240,000 Jobs Vanish as Unemployment Rate Soars

But Wall Street stages comeback despite bad unemployment news

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    NEWSLETTERS

    AP
    People line up at a job fair - the U.S. unemployment rate is now at a 14-year high.

    The nation's unemployment rate bolted to a 14-year high of 6.5 percent in October as another 240,000 jobs were cut, the government said Friday. It was stark proof the economy is almost certainly in a recession.

    The new snapshot, released by the Labor Department, shows the crucial jobs market deteriorating at an alarmingly rapid pace.

    The jobless rate zoomed to 6.5 percent in October from 6.1 percent in September, matching the rate in March 1994. Employers have cut jobs each month this year.

    Despite this latest bleak economic news. the stock market rebounded by more than 190 points in early trading. By mid-morning, the Dow was up 193.70,  putting it at 8889.40. 

    Unemployment has now surpassed the high seen after the last recession in 2001. The jobless rate peaked at 6.3 percent in June 2003.

    Employers got rid of 240,000 jobs in October, marking the 10th straight month of payroll reductions.

    Job losses in August and September turned out to be much deeper. Employers cut 127,000 positions in August, compared with 73,000 previously reported. A whopping 284,000 jobs were axed last month, compared with the 159,000 jobs first reported.

    So far this year, a staggering 1.2 million jobs have disappeared.

    The employment market is much weaker than economists expected. They were forecasting the unemployment rate to climb to 6.3 percent in October and for payrolls to fall by around 200,000.

    Job losses were widespread. Factories cut 90,000 jobs, construction companies got rid of 49,000 jobs, retailers cut payrolls by 38,000, professional and business services reduced employment by 45,000, financial activities cut 24,000 jobs, and leisure and hospitality axed 16,000 positions.

    All that more than swamped some gains elsewhere, including in the government, as well as in education and health care.

    Racing to assemble his new Democratic Cabinet, President-elect Barack Obama will huddle with economic advisers later on Friday. His team has been in close contact with the Bush administration to pave the way for a smooth hand-off of power.

    All the economy's woes — a housing collapse, mounting foreclosures, hard-to-get credit and financial market upheaval — will confront Obama when he assumes office early next year. And, the employment situation is likely to get worse.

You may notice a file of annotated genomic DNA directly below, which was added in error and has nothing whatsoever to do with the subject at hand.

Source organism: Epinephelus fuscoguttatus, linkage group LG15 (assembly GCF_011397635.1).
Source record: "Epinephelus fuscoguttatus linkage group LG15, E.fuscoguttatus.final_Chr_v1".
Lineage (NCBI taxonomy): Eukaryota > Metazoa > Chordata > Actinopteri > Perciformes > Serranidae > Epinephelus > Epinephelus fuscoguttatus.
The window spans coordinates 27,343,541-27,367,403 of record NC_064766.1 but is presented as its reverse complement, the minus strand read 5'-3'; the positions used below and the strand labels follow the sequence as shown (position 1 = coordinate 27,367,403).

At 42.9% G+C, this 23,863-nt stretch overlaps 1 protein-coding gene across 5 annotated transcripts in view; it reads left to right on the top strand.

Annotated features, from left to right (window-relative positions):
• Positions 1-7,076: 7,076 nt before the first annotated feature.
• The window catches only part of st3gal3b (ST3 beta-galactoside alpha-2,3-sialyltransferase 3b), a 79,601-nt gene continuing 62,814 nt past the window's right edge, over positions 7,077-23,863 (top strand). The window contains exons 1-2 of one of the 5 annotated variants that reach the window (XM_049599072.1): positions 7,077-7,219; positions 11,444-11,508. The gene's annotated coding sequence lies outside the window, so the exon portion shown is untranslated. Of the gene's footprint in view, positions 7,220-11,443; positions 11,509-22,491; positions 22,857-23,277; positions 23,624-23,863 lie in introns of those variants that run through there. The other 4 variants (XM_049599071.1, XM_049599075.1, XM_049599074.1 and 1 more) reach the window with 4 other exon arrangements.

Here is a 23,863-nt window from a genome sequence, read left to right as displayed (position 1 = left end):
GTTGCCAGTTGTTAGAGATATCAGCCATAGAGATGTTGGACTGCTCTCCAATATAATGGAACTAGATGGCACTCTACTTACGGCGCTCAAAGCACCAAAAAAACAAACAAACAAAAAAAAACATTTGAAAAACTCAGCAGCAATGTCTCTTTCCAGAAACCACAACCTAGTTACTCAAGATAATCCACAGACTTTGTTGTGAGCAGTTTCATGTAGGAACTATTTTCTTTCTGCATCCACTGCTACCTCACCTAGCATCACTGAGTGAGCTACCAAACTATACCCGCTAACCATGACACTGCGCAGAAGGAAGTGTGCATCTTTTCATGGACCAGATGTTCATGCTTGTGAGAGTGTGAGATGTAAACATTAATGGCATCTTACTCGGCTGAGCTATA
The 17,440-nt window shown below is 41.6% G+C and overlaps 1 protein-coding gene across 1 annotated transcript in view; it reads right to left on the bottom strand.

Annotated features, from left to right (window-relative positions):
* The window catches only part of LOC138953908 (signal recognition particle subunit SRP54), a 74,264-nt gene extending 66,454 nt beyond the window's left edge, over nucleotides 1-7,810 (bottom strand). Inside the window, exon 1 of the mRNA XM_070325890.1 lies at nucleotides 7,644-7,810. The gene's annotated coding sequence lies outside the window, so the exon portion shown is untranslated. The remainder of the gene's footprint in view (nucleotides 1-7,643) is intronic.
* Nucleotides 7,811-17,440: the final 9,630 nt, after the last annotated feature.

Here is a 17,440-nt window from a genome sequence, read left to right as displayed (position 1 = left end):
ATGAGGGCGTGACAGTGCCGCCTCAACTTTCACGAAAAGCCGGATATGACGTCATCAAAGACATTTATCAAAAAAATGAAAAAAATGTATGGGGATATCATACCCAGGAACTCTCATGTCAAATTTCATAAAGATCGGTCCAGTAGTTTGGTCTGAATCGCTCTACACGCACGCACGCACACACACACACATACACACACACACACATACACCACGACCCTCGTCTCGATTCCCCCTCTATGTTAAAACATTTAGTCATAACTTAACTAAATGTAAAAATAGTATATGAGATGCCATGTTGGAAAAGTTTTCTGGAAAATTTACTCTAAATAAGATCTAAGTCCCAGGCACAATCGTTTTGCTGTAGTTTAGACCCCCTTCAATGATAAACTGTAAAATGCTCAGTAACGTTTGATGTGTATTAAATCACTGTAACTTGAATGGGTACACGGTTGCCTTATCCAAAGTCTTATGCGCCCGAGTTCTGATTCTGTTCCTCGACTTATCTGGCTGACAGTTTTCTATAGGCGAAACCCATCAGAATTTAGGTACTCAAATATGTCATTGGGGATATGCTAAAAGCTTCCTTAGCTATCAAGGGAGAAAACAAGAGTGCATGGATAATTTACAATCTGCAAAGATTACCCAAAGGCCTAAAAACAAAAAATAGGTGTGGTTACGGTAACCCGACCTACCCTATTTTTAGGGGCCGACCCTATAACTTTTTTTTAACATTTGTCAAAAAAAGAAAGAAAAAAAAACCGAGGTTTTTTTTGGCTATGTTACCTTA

Many expect the jobless rate to climb to 8 percent, possibly higher, next year. In the 1980-1982 recession, the unemployment rate rose as high as 10.8 percent before inching down.

    To provide fresh relief, House Speaker Nancy Pelosi said Democrats, in a lame-duck session later this month, are pushing to enact another round of economic stimulus of around $100 billion.

    Average hourly earnings rose to $18.21 in October, a 0.2 percent increase from the previous month, according to the Labor Department report. Over the past year, wages have grown 3.5 percent, but paychecks aren't stretching that far because high food, energy and other prices has propelled overall inflation at a faster pace.

    To prevent the country from sinking into a deep and painful recession, the Federal Reserve last week ratcheted down interest rates to 1 percent and left the door open to further reductions.

    The economy has lost its footing in just a few months. It contracted at a 0.3 percent pace in the July-September quarter, signaling the onset of a likely recession. It was the worst showing since 2001 recession, and reflected a massive pullback by consumers.

    As U.S. consumers watch jobs disappear, they'll probably retrench even further, spelling more trouble for the sinking economy.

    That's why analysts predict the economy is still shrinking in the current October-December quarter and will contract further in the first quarter of next year. All that more than fulfills a classic definition of a recession: two straight quarters of contracting economic activity.
    Copyright 2008 The Associated Press.